Date of Award


Document Type


Degree Name

Doctor of Philosophy (PhD)


Plant and Environmental Science

Committee Member

Saara DeWalt

Committee Member

Antonio Baeza

Committee Member

Barbara Campbell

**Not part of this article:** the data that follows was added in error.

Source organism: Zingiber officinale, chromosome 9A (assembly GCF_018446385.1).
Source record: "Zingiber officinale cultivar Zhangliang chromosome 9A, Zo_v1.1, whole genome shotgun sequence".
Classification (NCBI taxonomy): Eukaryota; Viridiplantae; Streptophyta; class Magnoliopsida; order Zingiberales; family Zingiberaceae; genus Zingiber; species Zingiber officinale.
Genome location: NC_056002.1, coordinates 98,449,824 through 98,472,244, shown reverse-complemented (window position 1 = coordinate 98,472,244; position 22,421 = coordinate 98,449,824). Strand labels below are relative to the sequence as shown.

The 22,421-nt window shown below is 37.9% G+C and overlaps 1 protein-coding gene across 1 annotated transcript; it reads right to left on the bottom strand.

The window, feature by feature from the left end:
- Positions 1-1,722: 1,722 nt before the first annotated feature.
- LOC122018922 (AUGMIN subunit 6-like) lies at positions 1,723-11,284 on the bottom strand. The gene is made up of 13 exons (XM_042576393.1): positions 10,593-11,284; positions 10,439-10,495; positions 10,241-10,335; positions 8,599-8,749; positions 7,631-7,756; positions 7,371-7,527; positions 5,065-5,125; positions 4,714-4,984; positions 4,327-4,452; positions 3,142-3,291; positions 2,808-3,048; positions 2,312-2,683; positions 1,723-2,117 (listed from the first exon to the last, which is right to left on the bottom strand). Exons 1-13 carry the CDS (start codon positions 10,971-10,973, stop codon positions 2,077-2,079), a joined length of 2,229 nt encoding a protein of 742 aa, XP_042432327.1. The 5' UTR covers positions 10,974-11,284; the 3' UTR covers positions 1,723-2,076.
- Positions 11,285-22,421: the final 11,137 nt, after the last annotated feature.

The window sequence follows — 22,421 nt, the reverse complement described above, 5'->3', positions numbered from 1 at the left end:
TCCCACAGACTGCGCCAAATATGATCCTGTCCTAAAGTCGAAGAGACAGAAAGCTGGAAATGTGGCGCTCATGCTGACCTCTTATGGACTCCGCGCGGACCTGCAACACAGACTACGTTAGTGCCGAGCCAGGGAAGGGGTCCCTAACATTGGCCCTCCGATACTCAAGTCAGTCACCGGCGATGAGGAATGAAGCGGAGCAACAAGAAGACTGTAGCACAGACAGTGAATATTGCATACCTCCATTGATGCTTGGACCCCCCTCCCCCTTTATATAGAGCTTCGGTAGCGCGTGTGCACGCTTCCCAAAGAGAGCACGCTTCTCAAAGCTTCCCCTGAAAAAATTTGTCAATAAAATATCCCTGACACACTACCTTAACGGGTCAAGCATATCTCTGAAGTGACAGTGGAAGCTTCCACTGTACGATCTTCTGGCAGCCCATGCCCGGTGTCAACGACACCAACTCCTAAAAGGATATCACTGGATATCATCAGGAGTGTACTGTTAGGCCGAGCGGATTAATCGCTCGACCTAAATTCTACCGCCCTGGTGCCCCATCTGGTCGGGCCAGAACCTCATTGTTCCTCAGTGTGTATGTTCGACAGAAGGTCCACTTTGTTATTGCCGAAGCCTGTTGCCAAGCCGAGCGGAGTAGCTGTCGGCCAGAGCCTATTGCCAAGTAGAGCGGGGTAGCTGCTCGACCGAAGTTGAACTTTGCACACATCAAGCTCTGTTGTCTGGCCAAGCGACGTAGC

The plant parasitic nematode Ditylenchus gallaeformans induces galls on stems, leaves, and inflorescences of Melastomataceae plants in Central and South America, and the Caribbean. Due to its specificity to Melastomataceae and severity of symptoms, this nematode has been considered as a possible biological control agent against invasive species of Miconia. Little is known about D. gallaeformans biology, genetic differences among populations, and host genotype specificity. I investigated the population structure and genetic differences among populations from Costa Rica, Dominica and Trinidad collected from different host species. Phylogenetic reconstructions, haplotype networks, and analysis of molecular variance showed strong genetic structure among populations from different widely separated locations but no structure that was explained by host plant species. The pathogenicity of different populations of D. gallaeformans was assessed in greenhouse and field studies. I observed that, under the conditions tested, the nematode did not establish well or cause severe symptoms to the plant host. Difficulties in rearing the nematode and causing disease mean that D. gallaeformans is unlikely to be a successful biological control agent against Miconia spp. I also compared the microbiome of healthy and galled leaves, and found that galled leaves have higher bacterial diversity than healthy leaves and that their community composition differs significantly. The genera Burkholderia and Xanthomonas were identified as indicator species for galled leaves, but their role in infection and symptoms development is unknown. Although D. gallaeformans is unlikely to be a suitable biocontrol agent, future work is needed to further understand the pathways of infection of this nematode.



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